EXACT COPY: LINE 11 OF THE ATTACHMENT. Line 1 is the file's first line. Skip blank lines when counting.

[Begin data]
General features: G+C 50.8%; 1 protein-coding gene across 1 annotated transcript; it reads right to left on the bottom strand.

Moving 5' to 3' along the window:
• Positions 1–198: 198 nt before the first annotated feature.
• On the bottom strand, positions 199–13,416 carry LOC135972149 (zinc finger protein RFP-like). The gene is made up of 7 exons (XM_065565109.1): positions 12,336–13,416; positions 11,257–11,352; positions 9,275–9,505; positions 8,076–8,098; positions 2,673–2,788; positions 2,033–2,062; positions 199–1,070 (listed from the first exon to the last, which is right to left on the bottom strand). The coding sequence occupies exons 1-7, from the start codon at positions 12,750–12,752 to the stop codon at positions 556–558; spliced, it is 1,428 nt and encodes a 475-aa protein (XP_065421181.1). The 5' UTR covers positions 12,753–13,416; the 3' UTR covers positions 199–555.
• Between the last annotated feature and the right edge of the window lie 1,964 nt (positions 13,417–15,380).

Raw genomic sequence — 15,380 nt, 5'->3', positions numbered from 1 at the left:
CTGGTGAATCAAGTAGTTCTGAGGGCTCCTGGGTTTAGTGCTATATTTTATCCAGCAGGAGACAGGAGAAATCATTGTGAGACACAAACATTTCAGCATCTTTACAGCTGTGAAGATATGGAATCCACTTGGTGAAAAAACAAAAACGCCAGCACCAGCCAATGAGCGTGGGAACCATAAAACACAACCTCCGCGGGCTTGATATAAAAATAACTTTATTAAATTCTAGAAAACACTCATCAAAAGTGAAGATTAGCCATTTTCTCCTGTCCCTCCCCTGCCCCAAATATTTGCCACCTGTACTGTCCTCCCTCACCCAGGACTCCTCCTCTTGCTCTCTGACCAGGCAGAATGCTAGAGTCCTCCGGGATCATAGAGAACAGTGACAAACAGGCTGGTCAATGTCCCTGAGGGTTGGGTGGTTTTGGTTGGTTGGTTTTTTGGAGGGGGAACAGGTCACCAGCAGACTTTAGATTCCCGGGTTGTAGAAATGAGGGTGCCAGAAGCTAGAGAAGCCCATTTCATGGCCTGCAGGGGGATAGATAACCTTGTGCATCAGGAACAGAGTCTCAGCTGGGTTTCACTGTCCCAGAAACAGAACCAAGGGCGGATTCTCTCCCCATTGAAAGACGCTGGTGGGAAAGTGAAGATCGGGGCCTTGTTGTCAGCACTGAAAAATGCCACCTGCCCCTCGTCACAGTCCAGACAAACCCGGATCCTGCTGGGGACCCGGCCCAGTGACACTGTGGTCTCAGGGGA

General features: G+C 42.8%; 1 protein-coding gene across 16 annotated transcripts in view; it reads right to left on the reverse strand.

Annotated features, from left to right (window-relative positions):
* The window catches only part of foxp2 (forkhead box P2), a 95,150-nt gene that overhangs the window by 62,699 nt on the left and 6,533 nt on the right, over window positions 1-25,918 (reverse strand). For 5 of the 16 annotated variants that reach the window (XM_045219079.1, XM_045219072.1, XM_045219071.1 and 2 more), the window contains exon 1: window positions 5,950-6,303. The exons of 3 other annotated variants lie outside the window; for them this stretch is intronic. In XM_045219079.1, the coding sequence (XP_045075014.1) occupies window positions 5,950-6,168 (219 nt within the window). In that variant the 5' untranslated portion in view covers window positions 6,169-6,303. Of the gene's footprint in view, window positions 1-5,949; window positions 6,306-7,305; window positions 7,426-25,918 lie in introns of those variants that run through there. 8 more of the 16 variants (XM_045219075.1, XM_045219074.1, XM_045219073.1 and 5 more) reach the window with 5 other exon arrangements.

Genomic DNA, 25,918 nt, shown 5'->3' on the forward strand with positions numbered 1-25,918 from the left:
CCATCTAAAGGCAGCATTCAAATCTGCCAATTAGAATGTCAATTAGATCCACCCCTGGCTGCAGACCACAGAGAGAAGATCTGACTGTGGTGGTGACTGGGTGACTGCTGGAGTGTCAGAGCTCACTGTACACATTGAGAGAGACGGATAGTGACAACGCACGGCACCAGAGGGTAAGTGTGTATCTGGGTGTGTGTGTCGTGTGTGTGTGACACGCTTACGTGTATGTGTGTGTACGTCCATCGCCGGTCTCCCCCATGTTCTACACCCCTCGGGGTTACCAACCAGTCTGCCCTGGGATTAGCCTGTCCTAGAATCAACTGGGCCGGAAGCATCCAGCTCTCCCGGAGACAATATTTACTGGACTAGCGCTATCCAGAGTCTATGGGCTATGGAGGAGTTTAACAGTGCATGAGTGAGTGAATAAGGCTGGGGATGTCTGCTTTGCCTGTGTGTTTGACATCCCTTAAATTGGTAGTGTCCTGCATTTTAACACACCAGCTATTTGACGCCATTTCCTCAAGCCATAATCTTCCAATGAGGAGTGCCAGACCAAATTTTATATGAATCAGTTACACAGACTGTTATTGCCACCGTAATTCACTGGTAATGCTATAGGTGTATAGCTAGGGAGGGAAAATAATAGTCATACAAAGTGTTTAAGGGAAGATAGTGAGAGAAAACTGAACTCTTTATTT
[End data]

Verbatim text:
Genomic DNA, 25,918 nt, shown 5'->3' on the forward strand with positions numbered 1-25,918 from the left: